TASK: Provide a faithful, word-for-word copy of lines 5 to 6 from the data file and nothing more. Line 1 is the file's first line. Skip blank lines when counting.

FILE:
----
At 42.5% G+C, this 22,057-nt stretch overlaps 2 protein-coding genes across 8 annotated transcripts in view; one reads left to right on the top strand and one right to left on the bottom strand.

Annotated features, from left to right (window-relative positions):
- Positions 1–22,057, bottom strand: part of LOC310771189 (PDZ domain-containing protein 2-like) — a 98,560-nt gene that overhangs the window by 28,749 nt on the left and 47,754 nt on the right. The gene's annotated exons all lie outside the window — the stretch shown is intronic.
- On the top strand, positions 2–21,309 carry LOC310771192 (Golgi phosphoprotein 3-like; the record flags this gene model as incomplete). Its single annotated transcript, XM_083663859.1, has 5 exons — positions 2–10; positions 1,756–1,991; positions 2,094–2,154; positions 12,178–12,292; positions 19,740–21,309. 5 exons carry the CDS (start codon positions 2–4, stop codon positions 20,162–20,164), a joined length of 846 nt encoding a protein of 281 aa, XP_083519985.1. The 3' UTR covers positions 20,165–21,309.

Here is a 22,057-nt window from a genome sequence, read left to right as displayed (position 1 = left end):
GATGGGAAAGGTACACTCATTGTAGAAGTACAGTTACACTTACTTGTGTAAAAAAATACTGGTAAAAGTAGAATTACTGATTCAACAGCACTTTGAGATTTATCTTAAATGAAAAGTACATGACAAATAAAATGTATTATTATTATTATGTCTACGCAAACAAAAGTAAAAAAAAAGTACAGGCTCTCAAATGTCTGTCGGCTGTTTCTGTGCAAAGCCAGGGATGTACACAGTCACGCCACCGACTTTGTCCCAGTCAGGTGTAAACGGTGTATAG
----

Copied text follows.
Here is a 22,057-nt window from a genome sequence, read left to right as displayed (position 1 = left end):
GATGGGAAAGGTACACTCATTGTAGAAGTACAGTTACACTTACTTGTGTAAAAAAATACTGGTAAAAGTAGAATTACTGATTCAACAGCACTTTGAGATTTATCTTAAATGAAAAGTACATGACAAATAAAATGTATTATTATTATTATGTCTACGCAAACAAAAGTAAAAAAAAAGTACAGGCTCTCAAATGTCTGTCGGCTGTTTCTGTGCAAAGCCAGGGATGTACACAGTCACGCCACCGACTTTGTCCCAGTCAGGTGTAAACGGTGTATAG